Dayan: We are here in Camp David in the midst of negotiations and are willing to make peace with Egypt only to be confronted with the U.S. positions. When you say an occupied territory, the implication is that the Hebrew University, the Wailing Wall, Hadassah [hospital], and the Jewish Quarter are occupied territory just because they were taken from us by force in 1948 by Abdullah and we took them back in 1967. I am not talking about 2,000 year old shrines. I am referring to lands that we purchased from the Arabs before 1948 and built on them a university and a hospital and the Arabs took it away from us by force – is that what makes it an occupied territory? We are saying that we are not conducting negotiations on that right now and we shall present our position during the negotiations. However, when you say that everything that is east of the [green] line is an occupied territory, it is altogether not accepted by us. It came to us as a surprise, because it is the first time that we receive a definition of an American position and not an Egyptian position, and we find ourselves arguing with you and not with the Egyptians. That is not why we came to Camp David. And of all the subjects and of all places, you focus specifically on Jerusalem? This is where we have the strongest case against being defined as an occupied territory.
Carter: Sadat reiterated that neither he nor the Arabs think that they should get back everything that was taken in 1967, such as the Wailing Wall. This is why I suggested that Vance and Barak will work together on the accepted version and if they will fail to produces a commonly accepted the phrasing, then there will be no signing. I can’t take back Sadat’s words.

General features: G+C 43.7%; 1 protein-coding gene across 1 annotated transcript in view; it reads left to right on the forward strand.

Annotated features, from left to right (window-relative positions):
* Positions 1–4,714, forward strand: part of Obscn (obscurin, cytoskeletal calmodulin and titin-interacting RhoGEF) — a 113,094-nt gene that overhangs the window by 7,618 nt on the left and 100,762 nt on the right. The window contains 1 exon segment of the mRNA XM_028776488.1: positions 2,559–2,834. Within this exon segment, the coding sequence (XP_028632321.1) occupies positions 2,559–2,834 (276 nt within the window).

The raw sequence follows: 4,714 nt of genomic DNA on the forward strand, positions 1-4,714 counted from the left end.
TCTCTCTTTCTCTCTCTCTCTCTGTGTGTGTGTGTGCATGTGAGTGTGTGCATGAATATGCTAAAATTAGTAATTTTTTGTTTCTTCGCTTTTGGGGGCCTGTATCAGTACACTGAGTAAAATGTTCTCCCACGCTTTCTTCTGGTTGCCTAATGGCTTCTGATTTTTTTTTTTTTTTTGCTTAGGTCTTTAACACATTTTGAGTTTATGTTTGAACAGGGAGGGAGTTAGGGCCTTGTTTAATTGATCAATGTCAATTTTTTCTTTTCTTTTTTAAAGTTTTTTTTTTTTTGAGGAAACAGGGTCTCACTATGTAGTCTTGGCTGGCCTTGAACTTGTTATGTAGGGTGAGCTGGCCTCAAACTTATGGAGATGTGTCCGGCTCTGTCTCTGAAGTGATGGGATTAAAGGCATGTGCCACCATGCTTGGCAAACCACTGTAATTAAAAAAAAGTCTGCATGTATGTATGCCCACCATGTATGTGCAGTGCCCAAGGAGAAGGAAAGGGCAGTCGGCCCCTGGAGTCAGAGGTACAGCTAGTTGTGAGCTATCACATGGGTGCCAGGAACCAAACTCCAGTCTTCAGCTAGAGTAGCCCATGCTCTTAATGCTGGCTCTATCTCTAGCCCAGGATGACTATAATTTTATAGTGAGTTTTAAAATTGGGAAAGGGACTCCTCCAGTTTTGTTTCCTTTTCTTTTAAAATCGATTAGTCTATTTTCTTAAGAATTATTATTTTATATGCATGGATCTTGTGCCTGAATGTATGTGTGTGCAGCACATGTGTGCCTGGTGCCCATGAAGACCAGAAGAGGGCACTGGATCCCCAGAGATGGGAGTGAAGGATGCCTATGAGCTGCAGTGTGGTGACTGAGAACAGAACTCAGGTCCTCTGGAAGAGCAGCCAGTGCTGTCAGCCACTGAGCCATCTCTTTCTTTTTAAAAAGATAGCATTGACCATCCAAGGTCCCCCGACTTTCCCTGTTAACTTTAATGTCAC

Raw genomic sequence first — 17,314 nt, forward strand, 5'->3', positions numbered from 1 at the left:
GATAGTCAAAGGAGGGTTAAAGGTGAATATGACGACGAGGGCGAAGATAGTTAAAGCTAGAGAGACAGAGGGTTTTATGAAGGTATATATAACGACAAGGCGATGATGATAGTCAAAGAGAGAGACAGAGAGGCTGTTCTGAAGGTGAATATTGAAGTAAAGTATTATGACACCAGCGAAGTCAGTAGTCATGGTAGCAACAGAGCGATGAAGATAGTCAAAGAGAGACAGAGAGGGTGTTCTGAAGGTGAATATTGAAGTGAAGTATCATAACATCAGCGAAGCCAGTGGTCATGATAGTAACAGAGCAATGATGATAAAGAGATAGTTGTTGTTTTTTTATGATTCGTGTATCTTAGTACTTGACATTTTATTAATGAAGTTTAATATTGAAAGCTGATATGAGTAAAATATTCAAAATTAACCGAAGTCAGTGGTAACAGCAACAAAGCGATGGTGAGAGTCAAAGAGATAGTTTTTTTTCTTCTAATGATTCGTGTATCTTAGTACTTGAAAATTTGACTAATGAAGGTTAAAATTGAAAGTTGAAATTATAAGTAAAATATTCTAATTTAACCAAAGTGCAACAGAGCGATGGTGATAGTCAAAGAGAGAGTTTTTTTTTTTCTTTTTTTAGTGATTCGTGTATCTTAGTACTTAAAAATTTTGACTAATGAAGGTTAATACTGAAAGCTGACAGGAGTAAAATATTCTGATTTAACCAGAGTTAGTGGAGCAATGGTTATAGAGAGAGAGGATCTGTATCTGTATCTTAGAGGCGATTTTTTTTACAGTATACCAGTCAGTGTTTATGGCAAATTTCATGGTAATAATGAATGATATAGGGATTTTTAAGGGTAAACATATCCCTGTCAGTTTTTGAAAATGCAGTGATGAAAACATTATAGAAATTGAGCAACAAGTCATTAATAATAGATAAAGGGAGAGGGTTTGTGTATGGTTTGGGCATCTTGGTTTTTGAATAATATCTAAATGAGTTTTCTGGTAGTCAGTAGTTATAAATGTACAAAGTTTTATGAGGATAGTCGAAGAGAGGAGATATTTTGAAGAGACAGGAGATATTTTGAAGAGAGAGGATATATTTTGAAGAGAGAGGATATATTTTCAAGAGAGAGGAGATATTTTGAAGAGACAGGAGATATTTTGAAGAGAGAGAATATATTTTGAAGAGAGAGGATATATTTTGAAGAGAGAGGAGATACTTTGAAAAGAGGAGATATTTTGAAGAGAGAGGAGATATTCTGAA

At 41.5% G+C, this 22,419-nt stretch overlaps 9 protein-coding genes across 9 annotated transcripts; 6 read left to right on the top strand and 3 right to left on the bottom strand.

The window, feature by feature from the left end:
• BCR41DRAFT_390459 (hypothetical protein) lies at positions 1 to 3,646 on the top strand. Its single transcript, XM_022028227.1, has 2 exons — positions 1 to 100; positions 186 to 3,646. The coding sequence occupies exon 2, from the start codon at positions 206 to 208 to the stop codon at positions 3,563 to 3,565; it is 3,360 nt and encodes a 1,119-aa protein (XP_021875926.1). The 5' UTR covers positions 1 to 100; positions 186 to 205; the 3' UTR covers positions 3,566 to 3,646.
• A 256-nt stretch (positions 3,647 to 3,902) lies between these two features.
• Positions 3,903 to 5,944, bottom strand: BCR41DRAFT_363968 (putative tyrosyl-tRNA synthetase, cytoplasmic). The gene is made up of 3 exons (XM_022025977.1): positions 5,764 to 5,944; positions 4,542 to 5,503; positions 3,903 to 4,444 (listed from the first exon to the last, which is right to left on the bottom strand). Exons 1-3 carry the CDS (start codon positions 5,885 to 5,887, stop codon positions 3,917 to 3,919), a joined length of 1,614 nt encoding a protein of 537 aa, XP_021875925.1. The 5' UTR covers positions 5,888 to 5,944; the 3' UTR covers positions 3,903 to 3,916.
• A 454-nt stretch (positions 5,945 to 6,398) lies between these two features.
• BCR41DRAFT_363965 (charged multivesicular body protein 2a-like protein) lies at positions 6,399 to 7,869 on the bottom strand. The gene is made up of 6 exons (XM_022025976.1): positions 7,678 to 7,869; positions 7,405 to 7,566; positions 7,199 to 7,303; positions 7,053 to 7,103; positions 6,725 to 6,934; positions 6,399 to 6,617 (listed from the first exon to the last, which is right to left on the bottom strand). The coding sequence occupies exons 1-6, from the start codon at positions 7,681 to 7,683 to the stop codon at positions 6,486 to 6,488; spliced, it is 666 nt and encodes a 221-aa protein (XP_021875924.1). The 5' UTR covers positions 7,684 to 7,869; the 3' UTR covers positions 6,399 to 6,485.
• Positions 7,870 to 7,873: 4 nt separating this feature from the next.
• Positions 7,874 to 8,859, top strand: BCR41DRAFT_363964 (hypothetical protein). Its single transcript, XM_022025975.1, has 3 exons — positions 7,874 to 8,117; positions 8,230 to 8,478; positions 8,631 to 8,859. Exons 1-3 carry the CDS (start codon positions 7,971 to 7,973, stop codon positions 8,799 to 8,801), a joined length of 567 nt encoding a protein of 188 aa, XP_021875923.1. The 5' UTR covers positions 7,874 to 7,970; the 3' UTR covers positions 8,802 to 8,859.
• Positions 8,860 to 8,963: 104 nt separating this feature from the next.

Barak: I suggest that Sadat will write to you that this is his position and that in a conversation with you, you told him so and so and you will confirm his letter.
Carter: I can’t retreat from the word that I gave Sadat.
Vance: Maybe we can say in our response to Sadat that ‘our position remains as stated by Ambassador Yost at the UN on this and this date.’ [July 1, 1969]
Carter: (Looking at the draft of a letter for Sadat) First, maybe we can take out Clause 2-A. Do you have any difficulty to accept the definition that East Jerusalem is a part of the West Bank? You cannot prevent us from clarifying our historical position; or dictate to us when we shall say it. We can say that the Holy Sites will be under the supervision of the respected religions. I can say that this subjected to negotiations between Israel and Jordan.
Dayan: If we had known that you would declare your position on Jerusalem, we would not have come here. This is the first time that we are confronted with an American position and specifically on the most sensitive issue. All your positions with regards to settlements are insignificant compared to our confrontation on the issue of Jerusalem.
Carter: The Knesset set the law for the annexation of Jerusalem and our historic position that this is not the case.
Dayan: This is not the point. We are not supposed to be arguing now about the Status of Jerusalem.
Carter: I suggest that Barak and Vance will attempt to reach the proper phrasing and if they will not succeed we shall disperse without an agreement.
Dayan: It may be suffice to say in the letter that your position is known – maybe it will be enough and maybe it will not.
Carter: Barak and Vance will work on it. Another question is – will you be willing if Sadat agrees to have a permanent deployment of UN forces in Sharem that the observers will be stationed on your side, under mutual agreement? Sadat refuses to change the timing of the diplomatic recognition, unless you will complete your withdrawal to the interim borders.
Sadat misunderstood Begin that there should be mutual consent for the deployment of the UN force. He wants it to be based on a unanimous vote at the UN Security Council. As for the Bay of Aqaba he is ready to make it an international waterway.
Barak: Vance and I agreed on Clause C.
Carter: This is between you two. Now Sadat has to agree. Sadat said that if the Knesset will approve the removal of settlements he will extend the Mandate of the UN on October 25th otherwise he will have to bring it for a discussion at the UN. The Negotiations will continue after two weeks. I assume that Begin can bring it before the Knesset within two weeks.
(After the meeting ended, Carter invited Barak to accompany him to his residence.)
Notes taken by: Simcha Dinitz